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Posted
  • Location: Weston-S-Mare North Somerset
  • Weather Preferences: Hot sunny , cold and snowy, thunderstorms
  • Location: Weston-S-Mare North Somerset

    The sun is blank, been a long time coming.

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    Just a few pics from early this morning at West Sands, St. Andrews  First one was 100iso eq @ f1.8 and 10 sec exposure, strong moonlight about midnight with the faintest of hint of an aurora.

    From Salon on the Isle Of Rum & The Isle Of Lewis tonight. Credit; Martin Keivers and Emma Mitchell.  

    More shots here from Scotland last night. Fingers crossed again tonight as there is another predicted Kp7 ☺

    Posted Images

    Posted
  • Location: Midlands
  • Weather Preferences: Very Cold, Very Snowy
  • Location: Midlands

    <br />The sun is blank, been a long time coming.<br />

    <br /><br /><br />

    Will be fascinating to see what comes next - thought that actvity may continue to increase - what card will the sun play?

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    Posted
  • Location: Somerset midway between Bath&Wells. Mendips 200m asl
  • Weather Preferences: Snow and lots of it or warm and sunny, no mediocre dross
  • Location: Somerset midway between Bath&Wells. Mendips 200m asl

    New prediction from NASA for cycle 24 issued yesterday.

    "Current prediction for the next sunspot cycle maximum gives a smoothed sunspot number maximum of about 64 in July of 2013."

    That's a huge revision downwards from their original prediction, almost half, if memory serves correct. Can we have any more faith in this one?

    http://solarscience.msfc.nasa.gov/predict.shtml

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    Posted
  • Location: Mytholmroyd, West Yorks.......
  • Weather Preferences: Hot & Sunny, Cold & Snowy
  • Location: Mytholmroyd, West Yorks.......

    I'm begging to think it's quality and not quantity that count's Jethro (I'm sure you'll understand:blush: ) and that ,from now on, every Sunspot max will bring a threat that we didn't face before our electric/satellite revolution?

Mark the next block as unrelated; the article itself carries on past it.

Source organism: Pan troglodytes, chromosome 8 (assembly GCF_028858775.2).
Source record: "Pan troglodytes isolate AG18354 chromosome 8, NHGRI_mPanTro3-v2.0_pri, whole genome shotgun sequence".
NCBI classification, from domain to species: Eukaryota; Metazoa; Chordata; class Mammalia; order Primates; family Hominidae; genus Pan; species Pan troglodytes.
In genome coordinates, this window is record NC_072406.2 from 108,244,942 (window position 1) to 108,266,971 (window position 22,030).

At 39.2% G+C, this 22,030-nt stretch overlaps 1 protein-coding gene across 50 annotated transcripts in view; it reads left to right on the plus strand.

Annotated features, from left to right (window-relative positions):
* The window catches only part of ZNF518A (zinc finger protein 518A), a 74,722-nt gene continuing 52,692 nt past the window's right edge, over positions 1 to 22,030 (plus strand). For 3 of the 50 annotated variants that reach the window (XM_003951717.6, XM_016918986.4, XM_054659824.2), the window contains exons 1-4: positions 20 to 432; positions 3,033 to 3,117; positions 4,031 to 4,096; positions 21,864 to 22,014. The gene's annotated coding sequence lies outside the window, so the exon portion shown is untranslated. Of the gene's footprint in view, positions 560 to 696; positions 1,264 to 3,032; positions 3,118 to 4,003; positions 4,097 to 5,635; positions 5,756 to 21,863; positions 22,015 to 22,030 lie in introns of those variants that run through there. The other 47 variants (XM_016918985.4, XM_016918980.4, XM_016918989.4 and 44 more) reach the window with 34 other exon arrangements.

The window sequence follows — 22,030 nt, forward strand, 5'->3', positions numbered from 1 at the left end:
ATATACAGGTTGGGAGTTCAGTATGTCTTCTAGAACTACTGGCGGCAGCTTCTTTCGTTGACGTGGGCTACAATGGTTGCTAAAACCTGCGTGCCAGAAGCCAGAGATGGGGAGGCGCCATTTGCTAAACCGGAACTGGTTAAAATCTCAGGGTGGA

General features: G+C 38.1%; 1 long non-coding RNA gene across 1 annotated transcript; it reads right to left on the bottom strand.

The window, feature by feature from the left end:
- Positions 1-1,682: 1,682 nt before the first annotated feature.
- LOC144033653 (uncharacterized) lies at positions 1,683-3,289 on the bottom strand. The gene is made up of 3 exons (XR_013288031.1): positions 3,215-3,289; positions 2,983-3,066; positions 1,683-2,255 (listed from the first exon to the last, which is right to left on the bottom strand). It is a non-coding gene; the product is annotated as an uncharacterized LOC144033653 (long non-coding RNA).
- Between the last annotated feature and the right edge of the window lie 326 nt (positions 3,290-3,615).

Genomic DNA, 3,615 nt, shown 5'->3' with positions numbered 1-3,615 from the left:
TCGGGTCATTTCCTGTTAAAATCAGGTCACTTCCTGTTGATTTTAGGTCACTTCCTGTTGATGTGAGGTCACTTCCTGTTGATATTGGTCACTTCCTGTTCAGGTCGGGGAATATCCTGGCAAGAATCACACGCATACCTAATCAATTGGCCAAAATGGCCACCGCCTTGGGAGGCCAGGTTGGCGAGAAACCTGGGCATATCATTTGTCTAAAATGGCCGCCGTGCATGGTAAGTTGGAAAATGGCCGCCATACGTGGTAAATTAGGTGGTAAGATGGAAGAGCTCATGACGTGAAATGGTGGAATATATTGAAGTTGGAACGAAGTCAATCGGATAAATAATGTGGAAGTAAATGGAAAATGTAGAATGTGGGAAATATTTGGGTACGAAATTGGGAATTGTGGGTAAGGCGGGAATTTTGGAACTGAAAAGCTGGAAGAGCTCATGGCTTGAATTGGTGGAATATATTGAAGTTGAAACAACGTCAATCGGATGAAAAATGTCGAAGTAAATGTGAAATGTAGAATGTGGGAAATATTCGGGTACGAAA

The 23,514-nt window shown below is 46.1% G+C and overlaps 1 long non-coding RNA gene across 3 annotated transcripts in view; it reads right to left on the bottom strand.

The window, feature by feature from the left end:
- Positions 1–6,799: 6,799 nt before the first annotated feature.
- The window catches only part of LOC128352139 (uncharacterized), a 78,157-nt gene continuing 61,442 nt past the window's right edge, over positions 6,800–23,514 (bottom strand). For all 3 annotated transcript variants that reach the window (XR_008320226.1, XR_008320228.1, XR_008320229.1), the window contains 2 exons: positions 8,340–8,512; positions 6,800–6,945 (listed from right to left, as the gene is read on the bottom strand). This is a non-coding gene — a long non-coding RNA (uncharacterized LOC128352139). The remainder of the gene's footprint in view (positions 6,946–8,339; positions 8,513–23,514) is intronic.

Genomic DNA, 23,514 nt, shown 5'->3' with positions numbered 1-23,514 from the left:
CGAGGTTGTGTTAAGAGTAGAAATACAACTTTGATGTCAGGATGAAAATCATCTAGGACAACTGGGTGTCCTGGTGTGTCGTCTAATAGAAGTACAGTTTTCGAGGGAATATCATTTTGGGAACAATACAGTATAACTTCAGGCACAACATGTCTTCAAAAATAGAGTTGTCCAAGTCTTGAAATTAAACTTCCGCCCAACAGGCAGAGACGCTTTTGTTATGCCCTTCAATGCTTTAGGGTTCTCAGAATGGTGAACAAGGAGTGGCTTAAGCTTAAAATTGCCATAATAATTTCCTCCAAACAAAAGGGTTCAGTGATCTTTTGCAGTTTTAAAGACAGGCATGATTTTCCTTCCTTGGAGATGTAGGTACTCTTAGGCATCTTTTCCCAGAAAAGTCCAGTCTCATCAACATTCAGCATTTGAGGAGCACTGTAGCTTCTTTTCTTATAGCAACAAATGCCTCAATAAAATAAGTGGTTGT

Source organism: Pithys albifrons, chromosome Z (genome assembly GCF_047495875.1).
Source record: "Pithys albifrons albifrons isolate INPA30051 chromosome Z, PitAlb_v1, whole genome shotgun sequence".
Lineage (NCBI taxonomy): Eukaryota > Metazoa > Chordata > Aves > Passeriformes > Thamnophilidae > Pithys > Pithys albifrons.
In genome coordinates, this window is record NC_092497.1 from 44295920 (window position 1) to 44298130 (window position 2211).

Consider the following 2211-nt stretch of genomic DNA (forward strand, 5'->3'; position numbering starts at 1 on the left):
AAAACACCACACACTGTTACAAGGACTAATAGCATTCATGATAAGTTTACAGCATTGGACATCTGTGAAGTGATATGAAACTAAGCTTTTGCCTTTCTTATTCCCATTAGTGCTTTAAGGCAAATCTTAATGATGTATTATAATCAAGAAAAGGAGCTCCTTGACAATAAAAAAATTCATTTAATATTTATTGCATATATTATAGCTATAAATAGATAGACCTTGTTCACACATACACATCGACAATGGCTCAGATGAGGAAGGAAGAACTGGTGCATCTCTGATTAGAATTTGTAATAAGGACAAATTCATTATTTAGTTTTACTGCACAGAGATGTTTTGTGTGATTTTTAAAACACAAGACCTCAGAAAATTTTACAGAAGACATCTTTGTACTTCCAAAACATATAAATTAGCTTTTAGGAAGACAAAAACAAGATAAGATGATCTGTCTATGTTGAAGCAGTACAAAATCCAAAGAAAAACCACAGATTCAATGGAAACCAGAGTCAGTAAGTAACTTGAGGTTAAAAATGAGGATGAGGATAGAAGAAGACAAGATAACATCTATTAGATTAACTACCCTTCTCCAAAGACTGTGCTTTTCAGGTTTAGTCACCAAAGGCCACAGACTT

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    Posted
  • Location: Somerset midway between Bath&Wells. Mendips 200m asl
  • Weather Preferences: Snow and lots of it or warm and sunny, no mediocre dross
  • Location: Somerset midway between Bath&Wells. Mendips 200m asl

    Not if the max is that low. They've already said they expect cycle 25 to be very low too so I shouldn't worry too much about the electric/satellite revolution.

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    Posted
  • Location: Sheffield South Yorkshire 160M Powering the Sheffield Shield
  • Weather Preferences: Any Extreme
  • Location: Sheffield South Yorkshire 160M Powering the Sheffield Shield

    New prediction from NASA for cycle 24 issued yesterday.

    "Current prediction for the next sunspot cycle maximum gives a smoothed sunspot number maximum of about 64 in July of 2013."

    That's a huge revision downwards from their original prediction, almost half, if memory serves correct. Can we have any more faith in this one?

    http://solarscience.msfc.nasa.gov/predict.shtml

    Probably not although counting specs will help towards it.

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    Posted
  • Location: Redhill, Surrey
  • Weather Preferences: Southerly tracking LPs, heavy snow. Also 25c and calm
  • Location: Redhill, Surrey